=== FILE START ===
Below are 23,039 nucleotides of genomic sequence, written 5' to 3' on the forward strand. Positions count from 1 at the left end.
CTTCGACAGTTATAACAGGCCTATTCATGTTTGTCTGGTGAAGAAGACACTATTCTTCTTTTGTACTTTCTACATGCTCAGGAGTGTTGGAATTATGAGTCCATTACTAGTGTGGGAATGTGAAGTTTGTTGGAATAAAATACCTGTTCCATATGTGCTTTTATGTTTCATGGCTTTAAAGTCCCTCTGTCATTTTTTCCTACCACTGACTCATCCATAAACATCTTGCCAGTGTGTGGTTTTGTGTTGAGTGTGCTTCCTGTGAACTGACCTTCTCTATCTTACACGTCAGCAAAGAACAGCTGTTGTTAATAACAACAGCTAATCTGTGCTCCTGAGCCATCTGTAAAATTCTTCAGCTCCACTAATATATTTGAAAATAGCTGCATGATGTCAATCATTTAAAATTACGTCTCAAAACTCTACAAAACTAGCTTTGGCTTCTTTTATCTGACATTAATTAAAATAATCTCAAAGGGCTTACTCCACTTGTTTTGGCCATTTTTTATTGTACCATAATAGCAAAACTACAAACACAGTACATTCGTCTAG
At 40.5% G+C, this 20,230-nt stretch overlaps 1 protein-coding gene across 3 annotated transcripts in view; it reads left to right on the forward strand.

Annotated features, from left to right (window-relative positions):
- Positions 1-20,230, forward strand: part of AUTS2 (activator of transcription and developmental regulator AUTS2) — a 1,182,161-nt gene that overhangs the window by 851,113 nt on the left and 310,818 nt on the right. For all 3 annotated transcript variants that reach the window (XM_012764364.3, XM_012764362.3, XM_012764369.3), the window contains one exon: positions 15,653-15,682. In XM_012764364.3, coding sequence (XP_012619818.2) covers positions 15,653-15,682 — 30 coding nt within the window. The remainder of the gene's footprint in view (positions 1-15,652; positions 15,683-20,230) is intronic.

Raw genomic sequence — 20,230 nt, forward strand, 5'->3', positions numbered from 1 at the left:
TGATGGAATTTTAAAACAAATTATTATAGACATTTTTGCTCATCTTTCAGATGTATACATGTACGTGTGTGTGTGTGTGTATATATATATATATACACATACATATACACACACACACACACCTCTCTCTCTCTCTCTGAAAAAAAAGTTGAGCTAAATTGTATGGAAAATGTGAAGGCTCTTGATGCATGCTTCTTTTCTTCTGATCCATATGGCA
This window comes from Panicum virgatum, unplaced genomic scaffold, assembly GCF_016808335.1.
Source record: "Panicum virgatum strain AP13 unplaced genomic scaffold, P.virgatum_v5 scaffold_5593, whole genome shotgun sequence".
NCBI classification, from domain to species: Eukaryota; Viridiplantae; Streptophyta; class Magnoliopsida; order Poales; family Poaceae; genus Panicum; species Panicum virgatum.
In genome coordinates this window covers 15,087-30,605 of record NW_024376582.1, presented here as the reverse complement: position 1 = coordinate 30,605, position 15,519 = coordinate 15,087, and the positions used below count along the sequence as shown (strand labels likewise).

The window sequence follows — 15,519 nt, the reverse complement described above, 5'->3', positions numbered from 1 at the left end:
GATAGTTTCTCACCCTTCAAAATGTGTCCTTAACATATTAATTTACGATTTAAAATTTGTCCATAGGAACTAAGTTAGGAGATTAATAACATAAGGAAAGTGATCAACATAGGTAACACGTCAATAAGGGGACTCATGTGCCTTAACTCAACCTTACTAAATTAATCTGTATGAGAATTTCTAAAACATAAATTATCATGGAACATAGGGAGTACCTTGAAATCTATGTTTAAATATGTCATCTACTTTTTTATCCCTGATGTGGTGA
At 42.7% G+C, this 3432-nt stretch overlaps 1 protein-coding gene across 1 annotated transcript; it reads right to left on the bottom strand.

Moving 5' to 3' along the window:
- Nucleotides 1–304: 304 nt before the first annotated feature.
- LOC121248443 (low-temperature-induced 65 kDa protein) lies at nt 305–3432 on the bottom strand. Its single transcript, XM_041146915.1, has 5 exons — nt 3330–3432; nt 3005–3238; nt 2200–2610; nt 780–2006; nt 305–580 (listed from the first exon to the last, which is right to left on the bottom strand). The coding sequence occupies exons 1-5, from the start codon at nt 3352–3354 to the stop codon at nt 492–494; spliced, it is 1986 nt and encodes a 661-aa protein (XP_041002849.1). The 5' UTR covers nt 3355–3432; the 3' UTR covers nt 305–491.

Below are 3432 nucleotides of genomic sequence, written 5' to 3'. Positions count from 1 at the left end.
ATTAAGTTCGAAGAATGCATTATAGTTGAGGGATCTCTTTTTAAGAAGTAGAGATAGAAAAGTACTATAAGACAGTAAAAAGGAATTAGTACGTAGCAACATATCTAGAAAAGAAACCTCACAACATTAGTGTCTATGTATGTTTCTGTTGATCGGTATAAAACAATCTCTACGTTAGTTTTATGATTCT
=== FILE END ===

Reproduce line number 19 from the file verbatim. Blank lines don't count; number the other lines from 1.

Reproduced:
ATTAAGTTCGAAGAATGCATTATAGTTGAGGGATCTCTTTTTAAGAAGTAGAGATAGAAAAGTACTATAAGACAGTAAAAAGGAATTAGTACGTAGCAACATATCTAGAAAAGAAACCTCACAACATTAGTGTCTATGTATGTTTCTGTTGATCGGTATAAAACAATCTCTACGTTAGTTTTATGATTCT